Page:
From the Editors of VenEconomy
A refrain of the gaita song "La Grey Zuliana" by Ricardo Aguirre, very popular in the late sixties for the criticism made of the embezzlement of public money by the government back then, repeated "they squandered all the money and then laughed out loud…"
Almost 50 years later, with a government that came to power 17 years ago with its pledge to end corruption and make the culprits pay for it, this refrain is even more relevant than ever. And not only they squandered all Venezuela’s money and laughed out loud after doing so, but on top of that they destroyed the entire country.
Today Venezuela, with the public coffers all empty, oil prices at all-time lows and the productive apparatus destroyed, must face $10 billion in external debt service payments (capital and interest) this year, out of $2.23 billion due before the end of February.
Hence the despair of the Government that not only feels cornered as a result of the economic crisis and the popular rejection, but because of the lack of credibility from its once faithful international creditors. And that refrain of La Grey Zuliana ends "but they may be shooting themselves in the foot."
And this seems to have happened a few days ago when the communist People’s Republic of China – its "new" best business partner that provided a few billions of dollars in loans in exchange for oil at a discount – said that the "dollars tap" is now closed due to the instability shown by the government of Nicolás Maduro.
According to a report by Miami-based daily El Nuevo Herald, the request of the Venezuelan government to China so that it can restructure its huge debt and get a grace period for the service payments, not only was denied by the the Asian giant, but it was reportedly demanding Venezuela to increase the volume of oil shipments to 700,000 barrels per day, from more than 400,000 barrels per day, as payment for the nearly $45 billion in loans. Beijing argues that "the current crude oil shipments are insufficient to meet the repayment terms as a result of a decline in oil prices."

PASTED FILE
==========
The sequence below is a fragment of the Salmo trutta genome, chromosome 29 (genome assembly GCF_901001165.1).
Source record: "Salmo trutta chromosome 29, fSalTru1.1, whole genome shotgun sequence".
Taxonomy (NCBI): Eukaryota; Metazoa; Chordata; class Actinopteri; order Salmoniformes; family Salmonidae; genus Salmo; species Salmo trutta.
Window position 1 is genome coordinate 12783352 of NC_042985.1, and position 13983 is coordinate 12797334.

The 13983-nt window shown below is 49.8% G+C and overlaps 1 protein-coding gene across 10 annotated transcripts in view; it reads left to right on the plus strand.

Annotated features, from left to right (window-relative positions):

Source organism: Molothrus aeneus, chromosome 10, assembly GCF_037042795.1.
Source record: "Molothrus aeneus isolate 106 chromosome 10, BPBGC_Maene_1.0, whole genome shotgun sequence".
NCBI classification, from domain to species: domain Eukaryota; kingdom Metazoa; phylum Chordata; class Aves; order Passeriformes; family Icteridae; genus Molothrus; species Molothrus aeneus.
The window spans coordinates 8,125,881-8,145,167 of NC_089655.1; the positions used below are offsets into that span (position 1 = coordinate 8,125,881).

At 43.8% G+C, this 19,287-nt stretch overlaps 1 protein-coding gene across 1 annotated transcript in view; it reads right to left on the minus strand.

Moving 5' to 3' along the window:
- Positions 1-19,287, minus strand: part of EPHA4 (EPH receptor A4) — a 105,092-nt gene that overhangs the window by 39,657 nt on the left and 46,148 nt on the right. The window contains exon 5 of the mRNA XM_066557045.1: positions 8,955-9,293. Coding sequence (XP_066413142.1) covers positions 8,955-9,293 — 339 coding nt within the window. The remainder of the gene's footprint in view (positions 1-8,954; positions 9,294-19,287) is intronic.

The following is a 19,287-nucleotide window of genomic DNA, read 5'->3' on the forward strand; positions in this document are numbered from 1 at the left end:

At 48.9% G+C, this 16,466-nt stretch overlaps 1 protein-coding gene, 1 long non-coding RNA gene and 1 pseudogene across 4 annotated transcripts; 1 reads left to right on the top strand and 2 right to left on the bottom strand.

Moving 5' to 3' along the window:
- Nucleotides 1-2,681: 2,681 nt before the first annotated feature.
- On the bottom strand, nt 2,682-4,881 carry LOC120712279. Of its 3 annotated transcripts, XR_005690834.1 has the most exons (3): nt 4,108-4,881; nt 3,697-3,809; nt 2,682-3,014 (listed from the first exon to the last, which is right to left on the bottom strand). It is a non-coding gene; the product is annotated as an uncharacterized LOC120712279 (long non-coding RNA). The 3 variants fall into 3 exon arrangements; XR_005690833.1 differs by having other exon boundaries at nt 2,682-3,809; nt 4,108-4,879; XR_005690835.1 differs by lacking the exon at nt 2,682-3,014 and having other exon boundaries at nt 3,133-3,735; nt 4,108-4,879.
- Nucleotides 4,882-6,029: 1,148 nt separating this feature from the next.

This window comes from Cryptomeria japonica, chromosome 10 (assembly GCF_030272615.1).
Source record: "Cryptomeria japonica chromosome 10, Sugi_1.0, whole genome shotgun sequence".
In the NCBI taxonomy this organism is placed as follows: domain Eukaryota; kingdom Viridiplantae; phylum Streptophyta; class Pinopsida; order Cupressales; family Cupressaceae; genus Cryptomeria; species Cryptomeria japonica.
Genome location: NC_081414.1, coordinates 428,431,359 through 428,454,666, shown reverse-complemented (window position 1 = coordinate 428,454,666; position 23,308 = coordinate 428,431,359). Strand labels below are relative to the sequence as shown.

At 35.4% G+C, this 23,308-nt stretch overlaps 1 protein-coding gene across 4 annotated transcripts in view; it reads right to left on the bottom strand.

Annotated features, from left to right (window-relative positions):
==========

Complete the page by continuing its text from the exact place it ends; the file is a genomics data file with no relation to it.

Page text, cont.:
It is vital for the Maduro government to achieve this grace period, because that way it would be releasing a few thousands of barrels that may be sold for additional revenue. An additional revenue almost impossible to obtain because: first of all, PDVSA is not capable of increasing production due to its state of destruction; second of all, Venezuela has just pledged to freeze its oil output in an attempt to halt the decline in oil prices along with Russia, Saudi Arabia and Qatar.
Another desperate move from the Maduro government to find money is the sale of monetary gold of the international reserves that, according to Reuters and other sources, the Central Bank of Venezuela would be negotiating with German investment bank Deutsche Bank and Swiss banks. Over the weekend, Switzerland’s customs authority confirmed the import of 35,835 kilos of gold from Venezuela in January, valued at 1.27 billion CHF ($1.28 billion).
With the central bank international reserves at only $15.035 billion (through February 18), the Government has drained its capacity to pay off debt and import all the food, medicines and capital goods demanded by a country whose population is threatened with starvation.
Maduro, in an attempt to depict a less negative scenario, announced over the weekend, after "firing up" the so-called Oil and Petrochemical Engine, that he had reached an agreement with Russian state oil company Rosneft to ensure an investment of $500 million in the PetroMonagas joint venture. The point is that this investment would be at the expense of an increase in the shareholding of Rosneft in PetroMonagas to 40% from 16.6%, to the detriment of the shareholding of the Venezuelan State.
In sum, they squandered all the money, laughed out loud, destroyed the country and are now rummaging through the garbage and selling the pieces of Venezuela so that they can continue their unrestrained and corrupt "spending spree."VenEconomy has been a leading provider of consultancy on financial, political and economic data in Venezuela since 1982.
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